One fairly novel and controversial recommendation of the Committee would result in an amendment to FRCP 37 to include a "safe harbor" provision. If the Committee's overall criteria are met (and if the proposal is adopted), a party would be shielded from sanctions for failing to provide electronically stored information if it had taken "reasonable steps to preserve the information after it knew or should have known the information was discoverable ... and the failure resulted because of the routine operation of the party's electronic system." The safe harbor protections would apply only to sanctions under the rules and only to data losses that occurred after the lawsuit was filed.
This proposed change is meant to confront the reality that electronic data can vaporize without anyone intentionally destroying it, - through, e.g., commercial programs that routinely and automatically recycle data, that overwrite deleted information, and that erase data that have not been accessed for a specified period of time.
The Advisory Committee suggests that, once the subjects of litigation have been identified, a party should consider imposing a "litigation hold" - an "e-freeze" that preserves e-mail records and electronic files of key individuals and litigation-targeted departments. But, it would impose no duty to do so.
The Committee's report candidly acknowledges the existence of a split of opinion on whether the standard of culpability for the destruction of electronic files under Rule 37(f) should be (1) the negligence standard embodied in the draft, or (2) a higher standard, i.e., one requiring willful misconduct. (By the way, the Advisory Committee is specifically soliciting feedback on this question, in particular.)
Some on the Committee are satisfied with a negligence standard. Others say that more than mere negligence should be a prerequisite to sanctions, in light of the complexity of many computer systems today. And, still others suggest that the case law on spoliation and preservation of evidence already has been very well-defined through court decisions and a revision of FRCP 37 designed to preserve electronic evidence is simply not needed.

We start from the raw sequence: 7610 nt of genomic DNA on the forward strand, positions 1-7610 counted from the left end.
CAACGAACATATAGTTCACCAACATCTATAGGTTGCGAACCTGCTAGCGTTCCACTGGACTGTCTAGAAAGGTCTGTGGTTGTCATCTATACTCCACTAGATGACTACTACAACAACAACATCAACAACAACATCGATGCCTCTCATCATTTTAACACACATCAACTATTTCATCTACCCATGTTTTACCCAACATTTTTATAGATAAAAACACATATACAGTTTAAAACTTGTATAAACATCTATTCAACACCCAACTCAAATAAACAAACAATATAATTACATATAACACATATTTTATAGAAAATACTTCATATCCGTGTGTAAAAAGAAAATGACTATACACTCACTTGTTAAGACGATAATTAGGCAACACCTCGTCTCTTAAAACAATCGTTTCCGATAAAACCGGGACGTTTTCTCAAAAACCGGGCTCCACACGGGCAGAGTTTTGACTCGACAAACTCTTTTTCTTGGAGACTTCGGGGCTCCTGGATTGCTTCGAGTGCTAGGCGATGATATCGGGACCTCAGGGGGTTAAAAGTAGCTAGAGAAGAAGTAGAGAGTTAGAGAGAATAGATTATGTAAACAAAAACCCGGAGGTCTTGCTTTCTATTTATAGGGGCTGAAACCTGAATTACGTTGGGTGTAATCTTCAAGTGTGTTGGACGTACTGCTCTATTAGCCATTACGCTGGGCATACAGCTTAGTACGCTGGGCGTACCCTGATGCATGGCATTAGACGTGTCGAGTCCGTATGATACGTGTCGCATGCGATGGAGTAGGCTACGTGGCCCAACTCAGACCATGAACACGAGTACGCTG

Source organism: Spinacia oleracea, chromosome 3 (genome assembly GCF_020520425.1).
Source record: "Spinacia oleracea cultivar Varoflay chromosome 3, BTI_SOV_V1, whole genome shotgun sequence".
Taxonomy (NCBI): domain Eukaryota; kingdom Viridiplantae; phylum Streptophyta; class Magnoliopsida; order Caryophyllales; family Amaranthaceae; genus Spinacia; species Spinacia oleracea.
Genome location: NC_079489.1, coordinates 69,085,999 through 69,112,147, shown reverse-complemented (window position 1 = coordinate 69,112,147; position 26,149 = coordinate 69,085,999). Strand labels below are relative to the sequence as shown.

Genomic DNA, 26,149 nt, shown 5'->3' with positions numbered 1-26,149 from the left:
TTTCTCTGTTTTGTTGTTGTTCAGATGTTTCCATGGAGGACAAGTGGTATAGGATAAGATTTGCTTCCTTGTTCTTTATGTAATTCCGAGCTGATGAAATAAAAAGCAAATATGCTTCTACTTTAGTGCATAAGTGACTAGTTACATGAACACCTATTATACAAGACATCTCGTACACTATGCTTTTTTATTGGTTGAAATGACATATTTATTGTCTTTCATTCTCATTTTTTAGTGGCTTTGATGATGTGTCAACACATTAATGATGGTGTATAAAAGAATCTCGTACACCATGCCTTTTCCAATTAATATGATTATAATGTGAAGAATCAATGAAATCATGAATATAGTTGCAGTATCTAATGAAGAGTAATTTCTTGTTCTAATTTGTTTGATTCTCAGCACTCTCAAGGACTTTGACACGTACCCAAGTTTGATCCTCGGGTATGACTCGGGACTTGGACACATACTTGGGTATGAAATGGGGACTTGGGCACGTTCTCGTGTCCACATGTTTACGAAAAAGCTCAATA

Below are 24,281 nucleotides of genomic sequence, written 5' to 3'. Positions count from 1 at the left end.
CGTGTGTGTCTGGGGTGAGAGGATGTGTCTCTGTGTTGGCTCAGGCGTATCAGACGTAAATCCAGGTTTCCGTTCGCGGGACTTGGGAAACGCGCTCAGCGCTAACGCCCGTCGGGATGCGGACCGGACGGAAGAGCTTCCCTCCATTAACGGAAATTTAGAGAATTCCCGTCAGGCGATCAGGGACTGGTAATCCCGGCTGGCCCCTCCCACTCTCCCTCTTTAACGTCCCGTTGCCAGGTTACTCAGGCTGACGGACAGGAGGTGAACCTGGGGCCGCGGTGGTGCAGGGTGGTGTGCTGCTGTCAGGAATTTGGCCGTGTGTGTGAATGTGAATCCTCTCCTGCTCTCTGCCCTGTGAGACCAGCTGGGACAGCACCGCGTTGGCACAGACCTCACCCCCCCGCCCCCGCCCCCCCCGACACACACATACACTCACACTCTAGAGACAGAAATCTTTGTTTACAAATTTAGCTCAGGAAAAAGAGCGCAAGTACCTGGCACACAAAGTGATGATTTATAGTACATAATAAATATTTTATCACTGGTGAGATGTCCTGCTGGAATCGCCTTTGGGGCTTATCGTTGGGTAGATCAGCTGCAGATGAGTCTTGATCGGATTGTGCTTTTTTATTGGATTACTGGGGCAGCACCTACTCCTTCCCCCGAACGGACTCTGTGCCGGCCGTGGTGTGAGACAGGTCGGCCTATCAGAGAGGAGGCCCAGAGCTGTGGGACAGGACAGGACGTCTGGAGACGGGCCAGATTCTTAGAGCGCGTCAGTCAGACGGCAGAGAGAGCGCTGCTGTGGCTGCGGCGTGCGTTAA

Rather than commenting on all of the Advisory Committee's wide-ranging proposals for change, I'd like to focus initially on an emerging "new reality" recognized by the Committee - the fact that electronic data can indeed vaporize without anyone intentionally destroying it. And, I'd like to use a rather simple example to make my point, the point being that rules that specifically target "current" technology are doomed to become obsolete faster than a 500 MHz PentiumT chip. As you will soon see, I side with those who believe that the case law on spoliation and preservation of evidence already has been very well-defined through court decisions and a revision of FRCP 37 designed to preserve electronic evidence is simply not needed.
According to a short article buried in the middle of the second section of the August 26, 2004, Wall Street Journal, "companies are growing concerned that digital copiers and printers can be tapped for corporate intellectual property or employees' personal data." The article points out that, precisely because modern digital copiers are digital, they are likely to employ hard-disk drives to store documents, drives that are just like those on personal computers. So, even though most office employees presume that all data has been deleted when their seemingly innocent copier finishes its job and speedily delivers, collates and staples the last document, that may not be true.